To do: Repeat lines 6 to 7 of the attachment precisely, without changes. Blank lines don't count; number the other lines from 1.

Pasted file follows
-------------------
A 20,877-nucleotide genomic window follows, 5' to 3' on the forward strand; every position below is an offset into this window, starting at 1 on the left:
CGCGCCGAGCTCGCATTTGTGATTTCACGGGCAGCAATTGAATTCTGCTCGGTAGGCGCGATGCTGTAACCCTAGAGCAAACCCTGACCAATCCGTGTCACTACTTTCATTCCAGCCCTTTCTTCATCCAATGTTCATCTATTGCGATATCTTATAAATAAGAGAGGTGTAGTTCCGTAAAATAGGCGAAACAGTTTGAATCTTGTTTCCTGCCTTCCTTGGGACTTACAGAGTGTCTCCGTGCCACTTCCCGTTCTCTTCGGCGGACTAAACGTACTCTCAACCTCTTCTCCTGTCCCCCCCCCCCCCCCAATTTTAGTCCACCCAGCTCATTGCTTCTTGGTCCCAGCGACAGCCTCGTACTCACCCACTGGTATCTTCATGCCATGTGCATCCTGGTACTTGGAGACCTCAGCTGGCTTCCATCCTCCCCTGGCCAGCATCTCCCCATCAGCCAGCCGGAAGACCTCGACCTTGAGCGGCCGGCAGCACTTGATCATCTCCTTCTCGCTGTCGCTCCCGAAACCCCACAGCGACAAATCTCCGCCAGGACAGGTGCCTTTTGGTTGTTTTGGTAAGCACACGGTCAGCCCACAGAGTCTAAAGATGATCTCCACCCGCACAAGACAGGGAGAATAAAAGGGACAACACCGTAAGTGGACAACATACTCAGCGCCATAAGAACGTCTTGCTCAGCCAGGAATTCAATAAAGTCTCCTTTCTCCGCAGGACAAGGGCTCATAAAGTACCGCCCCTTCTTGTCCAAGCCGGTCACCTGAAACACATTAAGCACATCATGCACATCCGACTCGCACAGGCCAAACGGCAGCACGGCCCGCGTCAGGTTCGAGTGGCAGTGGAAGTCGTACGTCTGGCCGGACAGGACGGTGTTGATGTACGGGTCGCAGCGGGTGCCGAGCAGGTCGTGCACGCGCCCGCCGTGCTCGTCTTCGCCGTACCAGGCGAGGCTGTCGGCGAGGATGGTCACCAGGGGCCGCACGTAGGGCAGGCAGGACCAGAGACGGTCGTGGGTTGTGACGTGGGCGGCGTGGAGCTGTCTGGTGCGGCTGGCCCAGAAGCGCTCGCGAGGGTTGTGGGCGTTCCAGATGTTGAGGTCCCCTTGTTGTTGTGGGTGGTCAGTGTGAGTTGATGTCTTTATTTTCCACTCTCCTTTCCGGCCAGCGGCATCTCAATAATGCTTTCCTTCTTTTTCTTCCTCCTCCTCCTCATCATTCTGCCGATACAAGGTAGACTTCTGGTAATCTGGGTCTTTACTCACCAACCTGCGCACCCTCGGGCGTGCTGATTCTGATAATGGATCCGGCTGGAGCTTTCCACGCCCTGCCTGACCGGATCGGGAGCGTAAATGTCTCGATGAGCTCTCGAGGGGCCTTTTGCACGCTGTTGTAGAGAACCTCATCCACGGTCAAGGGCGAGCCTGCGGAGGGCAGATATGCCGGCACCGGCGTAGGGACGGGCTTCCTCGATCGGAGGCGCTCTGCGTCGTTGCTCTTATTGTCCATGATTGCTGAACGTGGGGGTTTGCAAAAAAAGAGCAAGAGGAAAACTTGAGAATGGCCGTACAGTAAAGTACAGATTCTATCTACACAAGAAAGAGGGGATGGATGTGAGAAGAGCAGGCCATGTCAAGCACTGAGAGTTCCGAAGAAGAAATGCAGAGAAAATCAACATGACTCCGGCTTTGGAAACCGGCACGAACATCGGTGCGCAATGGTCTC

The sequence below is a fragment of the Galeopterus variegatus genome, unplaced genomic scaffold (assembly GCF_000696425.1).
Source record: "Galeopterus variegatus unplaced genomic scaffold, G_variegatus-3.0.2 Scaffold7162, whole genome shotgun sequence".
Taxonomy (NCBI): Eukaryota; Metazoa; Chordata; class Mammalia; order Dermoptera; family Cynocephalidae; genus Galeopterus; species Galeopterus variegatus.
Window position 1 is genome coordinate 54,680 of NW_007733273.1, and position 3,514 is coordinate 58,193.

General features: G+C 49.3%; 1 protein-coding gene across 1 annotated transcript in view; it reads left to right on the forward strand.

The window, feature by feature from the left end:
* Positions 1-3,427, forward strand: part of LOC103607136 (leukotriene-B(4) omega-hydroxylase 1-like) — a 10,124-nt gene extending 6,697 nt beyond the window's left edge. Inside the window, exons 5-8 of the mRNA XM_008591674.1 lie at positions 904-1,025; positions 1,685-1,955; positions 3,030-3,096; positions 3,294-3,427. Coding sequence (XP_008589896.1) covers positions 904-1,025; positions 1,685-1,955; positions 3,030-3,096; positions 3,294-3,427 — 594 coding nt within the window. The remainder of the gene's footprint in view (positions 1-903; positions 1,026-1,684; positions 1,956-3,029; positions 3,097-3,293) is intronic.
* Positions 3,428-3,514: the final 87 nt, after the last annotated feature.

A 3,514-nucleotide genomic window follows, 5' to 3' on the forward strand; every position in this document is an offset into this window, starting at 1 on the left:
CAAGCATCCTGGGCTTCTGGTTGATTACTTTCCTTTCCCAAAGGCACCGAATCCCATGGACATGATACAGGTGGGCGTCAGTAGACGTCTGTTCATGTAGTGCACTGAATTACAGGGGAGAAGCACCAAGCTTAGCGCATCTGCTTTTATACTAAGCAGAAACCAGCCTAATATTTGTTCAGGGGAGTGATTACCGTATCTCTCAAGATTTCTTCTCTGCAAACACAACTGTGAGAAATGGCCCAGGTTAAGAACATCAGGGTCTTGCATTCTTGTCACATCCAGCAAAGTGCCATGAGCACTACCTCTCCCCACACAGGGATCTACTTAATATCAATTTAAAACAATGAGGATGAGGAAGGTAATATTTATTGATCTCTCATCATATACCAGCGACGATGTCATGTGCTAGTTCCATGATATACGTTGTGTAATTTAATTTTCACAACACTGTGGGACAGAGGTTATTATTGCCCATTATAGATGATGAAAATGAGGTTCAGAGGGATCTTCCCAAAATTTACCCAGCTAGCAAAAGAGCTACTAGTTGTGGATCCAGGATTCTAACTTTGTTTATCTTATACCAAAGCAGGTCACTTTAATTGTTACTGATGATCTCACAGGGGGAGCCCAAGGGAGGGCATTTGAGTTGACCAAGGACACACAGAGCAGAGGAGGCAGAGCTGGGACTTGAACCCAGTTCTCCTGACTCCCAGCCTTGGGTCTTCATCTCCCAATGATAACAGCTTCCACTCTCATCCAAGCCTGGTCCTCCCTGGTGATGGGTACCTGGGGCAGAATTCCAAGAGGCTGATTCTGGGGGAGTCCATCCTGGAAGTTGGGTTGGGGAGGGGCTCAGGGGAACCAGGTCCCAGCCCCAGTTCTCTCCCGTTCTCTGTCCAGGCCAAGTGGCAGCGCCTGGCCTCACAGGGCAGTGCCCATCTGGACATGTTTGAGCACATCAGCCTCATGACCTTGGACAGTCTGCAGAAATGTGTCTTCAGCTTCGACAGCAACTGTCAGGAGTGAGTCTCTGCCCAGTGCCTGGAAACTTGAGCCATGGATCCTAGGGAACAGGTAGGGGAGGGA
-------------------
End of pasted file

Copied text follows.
Window position 1 is genome coordinate 54,680 of NW_007733273.1, and position 3,514 is coordinate 58,193.

General features: G+C 49.3%; 1 protein-coding gene across 1 annotated transcript in view; it reads left to right on the forward strand.